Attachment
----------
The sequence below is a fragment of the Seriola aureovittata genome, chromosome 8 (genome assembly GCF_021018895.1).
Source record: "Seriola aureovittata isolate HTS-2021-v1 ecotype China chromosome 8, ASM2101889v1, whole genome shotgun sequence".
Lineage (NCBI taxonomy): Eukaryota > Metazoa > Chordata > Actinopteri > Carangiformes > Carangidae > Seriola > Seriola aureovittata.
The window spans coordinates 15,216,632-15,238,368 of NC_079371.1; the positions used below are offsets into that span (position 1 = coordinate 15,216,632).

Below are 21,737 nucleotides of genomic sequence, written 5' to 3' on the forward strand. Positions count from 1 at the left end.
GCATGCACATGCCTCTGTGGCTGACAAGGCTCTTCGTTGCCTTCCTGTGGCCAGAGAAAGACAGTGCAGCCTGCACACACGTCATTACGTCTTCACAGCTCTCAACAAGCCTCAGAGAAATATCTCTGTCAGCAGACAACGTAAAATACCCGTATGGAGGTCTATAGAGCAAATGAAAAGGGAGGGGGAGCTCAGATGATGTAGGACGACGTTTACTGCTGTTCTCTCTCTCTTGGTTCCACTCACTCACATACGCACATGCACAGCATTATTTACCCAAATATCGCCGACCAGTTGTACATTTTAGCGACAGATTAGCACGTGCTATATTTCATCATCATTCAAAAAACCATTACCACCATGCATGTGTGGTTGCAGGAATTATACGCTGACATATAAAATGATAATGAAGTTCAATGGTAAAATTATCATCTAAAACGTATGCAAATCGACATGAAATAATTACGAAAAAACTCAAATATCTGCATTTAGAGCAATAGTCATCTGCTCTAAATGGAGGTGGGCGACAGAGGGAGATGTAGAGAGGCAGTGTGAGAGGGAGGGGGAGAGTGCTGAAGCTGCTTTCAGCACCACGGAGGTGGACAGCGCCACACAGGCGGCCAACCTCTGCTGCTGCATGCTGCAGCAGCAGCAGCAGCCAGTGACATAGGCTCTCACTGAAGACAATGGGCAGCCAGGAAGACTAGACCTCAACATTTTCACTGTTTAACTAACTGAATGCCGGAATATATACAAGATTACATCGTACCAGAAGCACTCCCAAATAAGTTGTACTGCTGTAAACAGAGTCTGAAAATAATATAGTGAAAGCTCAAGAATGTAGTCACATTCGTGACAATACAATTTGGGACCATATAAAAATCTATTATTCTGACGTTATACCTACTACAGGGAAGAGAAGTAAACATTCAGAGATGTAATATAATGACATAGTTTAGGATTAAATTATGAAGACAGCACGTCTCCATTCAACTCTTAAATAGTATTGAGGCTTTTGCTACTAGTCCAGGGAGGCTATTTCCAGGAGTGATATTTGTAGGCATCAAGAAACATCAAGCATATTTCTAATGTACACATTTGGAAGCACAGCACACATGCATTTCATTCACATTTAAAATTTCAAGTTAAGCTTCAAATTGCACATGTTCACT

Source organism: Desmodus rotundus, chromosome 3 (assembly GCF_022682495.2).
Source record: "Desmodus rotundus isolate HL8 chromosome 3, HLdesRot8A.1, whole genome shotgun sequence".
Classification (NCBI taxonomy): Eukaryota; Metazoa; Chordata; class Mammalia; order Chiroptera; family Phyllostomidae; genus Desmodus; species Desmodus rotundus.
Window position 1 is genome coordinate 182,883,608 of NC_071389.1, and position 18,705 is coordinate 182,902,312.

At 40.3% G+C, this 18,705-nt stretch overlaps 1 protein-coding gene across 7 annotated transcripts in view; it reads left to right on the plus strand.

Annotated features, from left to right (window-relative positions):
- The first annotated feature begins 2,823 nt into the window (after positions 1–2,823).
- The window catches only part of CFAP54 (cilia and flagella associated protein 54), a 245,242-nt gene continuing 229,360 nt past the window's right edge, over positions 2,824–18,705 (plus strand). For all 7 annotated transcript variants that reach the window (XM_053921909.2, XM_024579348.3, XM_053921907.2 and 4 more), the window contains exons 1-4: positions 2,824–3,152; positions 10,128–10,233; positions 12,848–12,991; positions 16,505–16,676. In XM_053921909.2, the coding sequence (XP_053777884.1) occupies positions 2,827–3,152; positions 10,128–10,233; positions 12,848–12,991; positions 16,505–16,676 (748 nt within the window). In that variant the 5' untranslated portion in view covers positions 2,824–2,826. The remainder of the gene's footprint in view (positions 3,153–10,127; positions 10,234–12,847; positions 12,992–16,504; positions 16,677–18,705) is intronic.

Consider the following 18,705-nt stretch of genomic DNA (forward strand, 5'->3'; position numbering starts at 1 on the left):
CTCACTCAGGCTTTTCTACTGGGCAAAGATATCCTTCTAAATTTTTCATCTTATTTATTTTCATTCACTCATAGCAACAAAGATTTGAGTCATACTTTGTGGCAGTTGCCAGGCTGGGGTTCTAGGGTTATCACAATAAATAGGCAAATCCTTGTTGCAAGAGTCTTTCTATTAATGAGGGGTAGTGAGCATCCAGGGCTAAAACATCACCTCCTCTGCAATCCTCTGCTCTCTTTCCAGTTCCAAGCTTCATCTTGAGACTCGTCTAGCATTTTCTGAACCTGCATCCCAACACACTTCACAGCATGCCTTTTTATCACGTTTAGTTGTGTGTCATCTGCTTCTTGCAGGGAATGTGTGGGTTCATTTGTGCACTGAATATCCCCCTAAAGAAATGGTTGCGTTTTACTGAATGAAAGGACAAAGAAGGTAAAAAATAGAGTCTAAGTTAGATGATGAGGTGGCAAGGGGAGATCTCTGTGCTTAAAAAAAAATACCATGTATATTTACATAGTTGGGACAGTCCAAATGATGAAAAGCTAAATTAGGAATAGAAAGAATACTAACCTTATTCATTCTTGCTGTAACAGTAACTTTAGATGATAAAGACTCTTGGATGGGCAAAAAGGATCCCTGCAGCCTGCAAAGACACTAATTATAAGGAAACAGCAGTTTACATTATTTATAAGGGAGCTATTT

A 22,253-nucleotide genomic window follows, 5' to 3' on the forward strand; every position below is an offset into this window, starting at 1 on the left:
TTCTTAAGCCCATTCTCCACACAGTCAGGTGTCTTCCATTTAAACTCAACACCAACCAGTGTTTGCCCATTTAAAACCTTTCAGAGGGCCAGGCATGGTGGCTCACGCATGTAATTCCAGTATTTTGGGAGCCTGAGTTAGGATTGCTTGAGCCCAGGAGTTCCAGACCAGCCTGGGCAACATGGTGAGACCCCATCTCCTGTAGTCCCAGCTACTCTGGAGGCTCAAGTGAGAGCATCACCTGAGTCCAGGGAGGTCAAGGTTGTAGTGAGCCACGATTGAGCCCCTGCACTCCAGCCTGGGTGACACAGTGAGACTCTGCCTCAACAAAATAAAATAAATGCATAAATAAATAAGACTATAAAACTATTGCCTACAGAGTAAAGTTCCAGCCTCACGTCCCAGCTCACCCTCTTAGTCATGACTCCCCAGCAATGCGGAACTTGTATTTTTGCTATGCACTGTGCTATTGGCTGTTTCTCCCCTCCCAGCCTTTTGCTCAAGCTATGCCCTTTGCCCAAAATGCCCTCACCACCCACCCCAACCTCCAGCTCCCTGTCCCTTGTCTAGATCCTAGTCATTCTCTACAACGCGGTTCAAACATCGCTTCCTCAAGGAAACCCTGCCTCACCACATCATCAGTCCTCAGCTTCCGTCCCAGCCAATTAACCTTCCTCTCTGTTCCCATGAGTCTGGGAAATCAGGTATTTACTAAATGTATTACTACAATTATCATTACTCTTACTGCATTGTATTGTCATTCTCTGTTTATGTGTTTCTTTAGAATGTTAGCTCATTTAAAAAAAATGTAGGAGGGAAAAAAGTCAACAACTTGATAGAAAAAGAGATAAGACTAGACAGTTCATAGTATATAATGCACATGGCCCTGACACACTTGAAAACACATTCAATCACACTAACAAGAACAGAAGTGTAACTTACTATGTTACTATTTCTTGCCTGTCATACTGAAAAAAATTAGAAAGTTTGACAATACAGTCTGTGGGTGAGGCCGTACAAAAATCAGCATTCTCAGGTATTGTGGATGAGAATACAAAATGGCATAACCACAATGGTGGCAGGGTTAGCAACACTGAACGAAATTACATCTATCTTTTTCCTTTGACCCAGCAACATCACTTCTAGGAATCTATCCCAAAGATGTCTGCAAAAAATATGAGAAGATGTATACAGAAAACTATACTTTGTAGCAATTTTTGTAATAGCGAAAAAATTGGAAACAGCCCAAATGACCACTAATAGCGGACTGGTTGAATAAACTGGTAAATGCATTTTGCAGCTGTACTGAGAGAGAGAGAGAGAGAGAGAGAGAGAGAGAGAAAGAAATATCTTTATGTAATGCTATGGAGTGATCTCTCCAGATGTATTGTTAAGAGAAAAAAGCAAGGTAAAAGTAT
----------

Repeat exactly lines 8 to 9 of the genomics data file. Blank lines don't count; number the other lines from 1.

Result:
Source record: "Desmodus rotundus isolate HL8 chromosome 3, HLdesRot8A.1, whole genome shotgun sequence".
Classification (NCBI taxonomy): Eukaryota; Metazoa; Chordata; class Mammalia; order Chiroptera; family Phyllostomidae; genus Desmodus; species Desmodus rotundus.